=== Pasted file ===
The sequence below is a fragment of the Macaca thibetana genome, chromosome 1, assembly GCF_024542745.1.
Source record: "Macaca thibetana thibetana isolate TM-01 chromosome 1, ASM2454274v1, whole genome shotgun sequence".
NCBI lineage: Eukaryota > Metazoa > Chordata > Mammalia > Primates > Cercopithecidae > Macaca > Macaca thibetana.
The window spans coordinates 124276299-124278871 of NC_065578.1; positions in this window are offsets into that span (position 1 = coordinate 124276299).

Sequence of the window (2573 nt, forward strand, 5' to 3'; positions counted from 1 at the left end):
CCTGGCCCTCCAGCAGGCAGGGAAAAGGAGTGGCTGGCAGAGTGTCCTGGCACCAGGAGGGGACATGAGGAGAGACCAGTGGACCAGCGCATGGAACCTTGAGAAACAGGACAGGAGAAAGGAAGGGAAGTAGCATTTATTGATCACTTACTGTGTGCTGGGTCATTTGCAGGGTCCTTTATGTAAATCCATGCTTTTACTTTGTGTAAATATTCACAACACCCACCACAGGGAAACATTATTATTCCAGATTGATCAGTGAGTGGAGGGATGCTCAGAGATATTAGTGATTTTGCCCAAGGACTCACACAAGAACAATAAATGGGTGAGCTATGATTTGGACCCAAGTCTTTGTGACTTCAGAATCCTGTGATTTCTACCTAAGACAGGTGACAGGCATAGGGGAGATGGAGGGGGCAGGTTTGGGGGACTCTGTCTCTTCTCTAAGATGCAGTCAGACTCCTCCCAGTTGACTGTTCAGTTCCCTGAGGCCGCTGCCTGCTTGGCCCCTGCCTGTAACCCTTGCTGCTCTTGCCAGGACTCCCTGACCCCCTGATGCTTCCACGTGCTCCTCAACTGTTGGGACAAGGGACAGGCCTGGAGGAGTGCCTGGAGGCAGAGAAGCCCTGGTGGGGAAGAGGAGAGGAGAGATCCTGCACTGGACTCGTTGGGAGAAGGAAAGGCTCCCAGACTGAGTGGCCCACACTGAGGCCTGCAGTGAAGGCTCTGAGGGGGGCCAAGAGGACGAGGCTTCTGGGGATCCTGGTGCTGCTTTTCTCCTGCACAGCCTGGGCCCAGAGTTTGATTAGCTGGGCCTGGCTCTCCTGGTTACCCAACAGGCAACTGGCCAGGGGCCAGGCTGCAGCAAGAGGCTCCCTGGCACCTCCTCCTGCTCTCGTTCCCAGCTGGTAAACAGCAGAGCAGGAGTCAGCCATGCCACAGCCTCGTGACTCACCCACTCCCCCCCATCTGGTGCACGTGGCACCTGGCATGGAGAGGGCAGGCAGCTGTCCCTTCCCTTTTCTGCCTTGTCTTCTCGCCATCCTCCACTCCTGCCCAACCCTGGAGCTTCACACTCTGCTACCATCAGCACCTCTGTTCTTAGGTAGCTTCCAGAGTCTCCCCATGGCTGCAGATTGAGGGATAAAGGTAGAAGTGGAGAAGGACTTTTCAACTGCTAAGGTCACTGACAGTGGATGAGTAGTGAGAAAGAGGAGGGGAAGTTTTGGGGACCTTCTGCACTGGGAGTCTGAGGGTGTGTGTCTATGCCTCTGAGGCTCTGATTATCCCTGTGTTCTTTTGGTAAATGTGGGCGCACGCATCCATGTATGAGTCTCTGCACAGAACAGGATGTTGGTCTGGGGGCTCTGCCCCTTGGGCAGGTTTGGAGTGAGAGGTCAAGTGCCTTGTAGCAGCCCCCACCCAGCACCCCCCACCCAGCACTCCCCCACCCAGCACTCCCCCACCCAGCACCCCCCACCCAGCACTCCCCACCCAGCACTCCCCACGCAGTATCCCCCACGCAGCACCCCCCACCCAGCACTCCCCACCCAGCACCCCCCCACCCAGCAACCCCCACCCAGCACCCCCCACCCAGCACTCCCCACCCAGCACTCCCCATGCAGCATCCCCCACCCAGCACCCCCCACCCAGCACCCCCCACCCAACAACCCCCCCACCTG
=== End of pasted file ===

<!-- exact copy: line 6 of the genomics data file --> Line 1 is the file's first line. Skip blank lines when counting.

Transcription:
CCTGGCCCTCCAGCAGGCAGGGAAAAGGAGTGGCTGGCAGAGTGTCCTGGCACCAGGAGGGGACATGAGGAGAGACCAGTGGACCAGCGCATGGAACCTTGAGAAACAGGACAGGAGAAAGGAAGGGAAGTAGCATTTATTGATCACTTACTGTGTGCTGGGTCATTTGCAGGGTCCTTTATGTAAATCCATGCTTTTACTTTGTGTAAATATTCACAACACCCACCACAGGGAAACATTATTATTCCAGATTGATCAGTGAGTGGAGGGATGCTCAGAGATATTAGTGATTTTGCCCAAGGACTCACACAAGAACAATAAATGGGTGAGCTATGATTTGGACCCAAGTCTTTGTGACTTCAGAATCCTGTGATTTCTACCTAAGACAGGTGACAGGCATAGGGGAGATGGAGGGGGCAGGTTTGGGGGACTCTGTCTCTTCTCTAAGATGCAGTCAGACTCCTCCCAGTTGACTGTTCAGTTCCCTGAGGCCGCTGCCTGCTTGGCCCCTGCCTGTAACCCTTGCTGCTCTTGCCAGGACTCCCTGACCCCCTGATGCTTCCACGTGCTCCTCAACTGTTGGGACAAGGGACAGGCCTGGAGGAGTGCCTGGAGGCAGAGAAGCCCTGGTGGGGAAGAGGAGAGGAGAGATCCTGCACTGGACTCGTTGGGAGAAGGAAAGGCTCCCAGACTGAGTGGCCCACACTGAGGCCTGCAGTGAAGGCTCTGAGGGGGGCCAAGAGGACGAGGCTTCTGGGGATCCTGGTGCTGCTTTTCTCCTGCACAGCCTGGGCCCAGAGTTTGATTAGCTGGGCCTGGCTCTCCTGGTTACCCAACAGGCAACTGGCCAGGGGCCAGGCTGCAGCAAGAGGCTCCCTGGCACCTCCTCCTGCTCTCGTTCCCAGCTGGTAAACAGCAGAGCAGGAGTCAGCCATGCCACAGCCTCGTGACTCACCCACTCCCCCCCATCTGGTGCACGTGGCACCTGGCATGGAGAGGGCAGGCAGCTGTCCCTTCCCTTTTCTGCCTTGTCTTCTCGCCATCCTCCACTCCTGCCCAACCCTGGAGCTTCACACTCTGCTACCATCAGCACCTCTGTTCTTAGGTAGCTTCCAGAGTCTCCCCATGGCTGCAGATTGAGGGATAAAGGTAGAAGTGGAGAAGGACTTTTCAACTGCTAAGGTCACTGACAGTGGATGAGTAGTGAGAAAGAGGAGGGGAAGTTTTGGGGACCTTCTGCACTGGGAGTCTGAGGGTGTGTGTCTATGCCTCTGAGGCTCTGATTATCCCTGTGTTCTTTTGGTAAATGTGGGCGCACGCATCCATGTATGAGTCTCTGCACAGAACAGGATGTTGGTCTGGGGGCTCTGCCCCTTGGGCAGGTTTGGAGTGAGAGGTCAAGTGCCTTGTAGCAGCCCCCACCCAGCACCCCCCACCCAGCACTCCCCCACCCAGCACTCCCCCACCCAGCACCCCCCACCCAGCACTCCCCACCCAGCACTCCCCACGCAGTATCCCCCACGCAGCACCCCCCACCCAGCACTCCCCACCCAGCACCCCCCCACCCAGCAACCCCCACCCAGCACCCCCCACCCAGCACTCCCCACCCAGCACTCCCCATGCAGCATCCCCCACCCAGCACCCCCCACCCAGCACCCCCCACCCAACAACCCCCCCACCTG